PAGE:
With off-grid capability (thanks to solar power and a composting toilet), the wandering Wanns are able to unplug for short bursts of time and don’t have to rely on campground living. "We recently spent seven months in Texas without traditional electricity, and it was amazing to see what our little home could really do," Tina says. "She allows us so much freedom."

In lieu of an oven, the family uses an electric pressure cooker and gas stovetop, which has suited their cooking needs thus far. Although the family has a small kitchen without all the bells and whistles that you’d find in a traditional home, Tina is quick to say that she now enjoys the process of cooking more than ever before.

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The family does most of their cooking using a pressure cooker and stovetop.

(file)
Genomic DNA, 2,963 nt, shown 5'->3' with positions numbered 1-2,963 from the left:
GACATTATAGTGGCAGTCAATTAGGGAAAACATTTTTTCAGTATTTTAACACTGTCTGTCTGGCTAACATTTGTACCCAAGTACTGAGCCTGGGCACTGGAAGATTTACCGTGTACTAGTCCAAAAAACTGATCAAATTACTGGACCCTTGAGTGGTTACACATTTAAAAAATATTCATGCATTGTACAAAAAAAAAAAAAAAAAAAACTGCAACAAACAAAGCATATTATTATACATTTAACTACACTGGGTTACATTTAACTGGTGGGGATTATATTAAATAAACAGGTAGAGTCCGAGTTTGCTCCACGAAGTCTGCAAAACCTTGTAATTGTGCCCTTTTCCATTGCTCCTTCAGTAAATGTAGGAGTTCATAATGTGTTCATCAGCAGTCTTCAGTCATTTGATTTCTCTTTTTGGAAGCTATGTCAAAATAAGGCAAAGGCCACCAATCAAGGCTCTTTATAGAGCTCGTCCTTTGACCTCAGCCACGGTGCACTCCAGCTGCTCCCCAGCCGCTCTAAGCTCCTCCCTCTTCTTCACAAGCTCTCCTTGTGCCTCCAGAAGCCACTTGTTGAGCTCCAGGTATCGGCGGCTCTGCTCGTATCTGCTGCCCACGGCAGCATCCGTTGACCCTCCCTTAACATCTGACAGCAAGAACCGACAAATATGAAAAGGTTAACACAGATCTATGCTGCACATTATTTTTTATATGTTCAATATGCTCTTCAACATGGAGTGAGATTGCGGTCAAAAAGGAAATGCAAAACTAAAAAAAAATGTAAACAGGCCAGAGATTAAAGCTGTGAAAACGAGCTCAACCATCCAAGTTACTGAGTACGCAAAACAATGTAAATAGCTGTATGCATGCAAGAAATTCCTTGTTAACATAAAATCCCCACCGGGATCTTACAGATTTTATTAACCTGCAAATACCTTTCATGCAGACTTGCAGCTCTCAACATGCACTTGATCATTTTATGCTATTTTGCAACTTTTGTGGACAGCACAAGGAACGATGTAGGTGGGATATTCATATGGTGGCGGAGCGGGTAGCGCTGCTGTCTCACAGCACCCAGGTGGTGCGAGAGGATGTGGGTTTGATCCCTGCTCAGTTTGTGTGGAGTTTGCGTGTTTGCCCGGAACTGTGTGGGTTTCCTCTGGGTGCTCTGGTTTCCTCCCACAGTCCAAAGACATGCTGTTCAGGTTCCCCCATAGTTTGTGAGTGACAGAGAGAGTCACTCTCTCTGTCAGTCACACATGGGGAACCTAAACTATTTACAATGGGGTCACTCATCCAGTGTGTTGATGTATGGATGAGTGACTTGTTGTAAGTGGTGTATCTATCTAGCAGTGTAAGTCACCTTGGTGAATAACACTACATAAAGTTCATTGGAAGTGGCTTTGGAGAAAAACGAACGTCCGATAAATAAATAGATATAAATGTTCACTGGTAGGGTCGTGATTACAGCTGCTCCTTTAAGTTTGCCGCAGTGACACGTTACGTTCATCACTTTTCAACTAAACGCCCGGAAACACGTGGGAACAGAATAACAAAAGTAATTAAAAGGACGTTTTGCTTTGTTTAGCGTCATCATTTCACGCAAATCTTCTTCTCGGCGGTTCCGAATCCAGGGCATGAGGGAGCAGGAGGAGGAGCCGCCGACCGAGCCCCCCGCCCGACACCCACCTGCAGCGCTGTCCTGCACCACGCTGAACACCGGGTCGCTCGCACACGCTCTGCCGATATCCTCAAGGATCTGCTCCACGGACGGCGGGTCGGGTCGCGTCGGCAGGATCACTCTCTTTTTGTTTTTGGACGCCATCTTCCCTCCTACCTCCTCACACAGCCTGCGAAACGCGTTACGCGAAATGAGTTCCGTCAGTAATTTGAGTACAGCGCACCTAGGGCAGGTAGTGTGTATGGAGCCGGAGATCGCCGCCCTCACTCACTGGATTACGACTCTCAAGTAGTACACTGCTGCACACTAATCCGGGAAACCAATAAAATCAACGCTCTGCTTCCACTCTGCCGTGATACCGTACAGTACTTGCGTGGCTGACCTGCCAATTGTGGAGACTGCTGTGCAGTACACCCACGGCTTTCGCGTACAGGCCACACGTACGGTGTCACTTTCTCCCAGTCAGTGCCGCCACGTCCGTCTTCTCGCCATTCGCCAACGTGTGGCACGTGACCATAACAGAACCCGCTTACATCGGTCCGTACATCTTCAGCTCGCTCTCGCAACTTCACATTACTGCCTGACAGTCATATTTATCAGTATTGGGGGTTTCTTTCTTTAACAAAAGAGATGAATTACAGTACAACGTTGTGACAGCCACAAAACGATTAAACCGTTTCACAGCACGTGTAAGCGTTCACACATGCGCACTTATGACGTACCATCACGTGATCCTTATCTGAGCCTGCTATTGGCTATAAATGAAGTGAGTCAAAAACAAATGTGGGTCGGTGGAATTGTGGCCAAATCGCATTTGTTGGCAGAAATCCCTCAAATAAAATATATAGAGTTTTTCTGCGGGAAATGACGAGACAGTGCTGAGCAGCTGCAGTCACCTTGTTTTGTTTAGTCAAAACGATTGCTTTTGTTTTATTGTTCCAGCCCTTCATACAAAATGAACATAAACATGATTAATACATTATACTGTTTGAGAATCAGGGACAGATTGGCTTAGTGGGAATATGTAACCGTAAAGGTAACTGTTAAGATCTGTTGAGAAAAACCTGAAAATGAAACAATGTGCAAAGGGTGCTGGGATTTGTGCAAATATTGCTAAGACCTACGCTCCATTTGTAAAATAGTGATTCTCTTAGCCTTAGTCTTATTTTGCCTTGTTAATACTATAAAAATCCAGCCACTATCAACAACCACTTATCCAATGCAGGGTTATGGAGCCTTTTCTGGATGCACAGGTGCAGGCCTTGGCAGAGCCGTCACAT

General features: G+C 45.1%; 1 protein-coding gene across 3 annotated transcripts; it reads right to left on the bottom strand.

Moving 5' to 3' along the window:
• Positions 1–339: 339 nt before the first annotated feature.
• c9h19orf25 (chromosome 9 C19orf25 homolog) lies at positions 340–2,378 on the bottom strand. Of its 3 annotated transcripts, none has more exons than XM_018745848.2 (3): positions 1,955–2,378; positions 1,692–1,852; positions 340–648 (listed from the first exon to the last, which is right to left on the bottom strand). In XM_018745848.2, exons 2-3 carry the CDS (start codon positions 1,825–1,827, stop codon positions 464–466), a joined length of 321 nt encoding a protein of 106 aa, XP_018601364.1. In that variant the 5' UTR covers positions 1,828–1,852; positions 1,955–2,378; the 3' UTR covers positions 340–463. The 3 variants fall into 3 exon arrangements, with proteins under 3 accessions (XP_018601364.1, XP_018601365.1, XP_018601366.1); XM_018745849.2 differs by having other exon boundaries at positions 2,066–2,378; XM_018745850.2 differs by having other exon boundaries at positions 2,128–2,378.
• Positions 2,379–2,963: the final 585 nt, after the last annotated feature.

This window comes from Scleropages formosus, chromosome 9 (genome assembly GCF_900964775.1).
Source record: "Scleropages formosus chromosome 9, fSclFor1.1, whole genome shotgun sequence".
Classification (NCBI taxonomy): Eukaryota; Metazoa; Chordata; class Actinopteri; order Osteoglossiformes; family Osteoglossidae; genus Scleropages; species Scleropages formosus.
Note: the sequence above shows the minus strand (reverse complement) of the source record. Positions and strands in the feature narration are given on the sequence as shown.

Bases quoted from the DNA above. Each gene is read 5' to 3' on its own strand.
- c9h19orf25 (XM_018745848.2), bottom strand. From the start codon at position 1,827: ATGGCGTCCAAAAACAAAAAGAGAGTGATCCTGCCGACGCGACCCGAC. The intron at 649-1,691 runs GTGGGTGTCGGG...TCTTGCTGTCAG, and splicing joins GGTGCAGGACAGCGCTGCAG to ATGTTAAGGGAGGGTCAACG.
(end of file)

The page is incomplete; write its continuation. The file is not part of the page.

"Storage baskets are my current obsession," Tina says. "If they attach to the wall, even better."

"The good part about all tasks being new is that you find joy in things that were once mundane," Tina says. "The feeling of lighting the gas stove with a match each morning still hasn’t worn off. There is something satisfying about the process."

Living on the road isn’t for the faint of heart, and Tina says adapting to a new lifestyle has a big learning curve. There are plenty of challenges, but also rewards. "Once you choose life on the road, everything is new," she says. "Slowly, it becomes normal."

"Our home is only 234 square feet, but we utilize the great outdoors and rarely feel like it is too small," Tina says.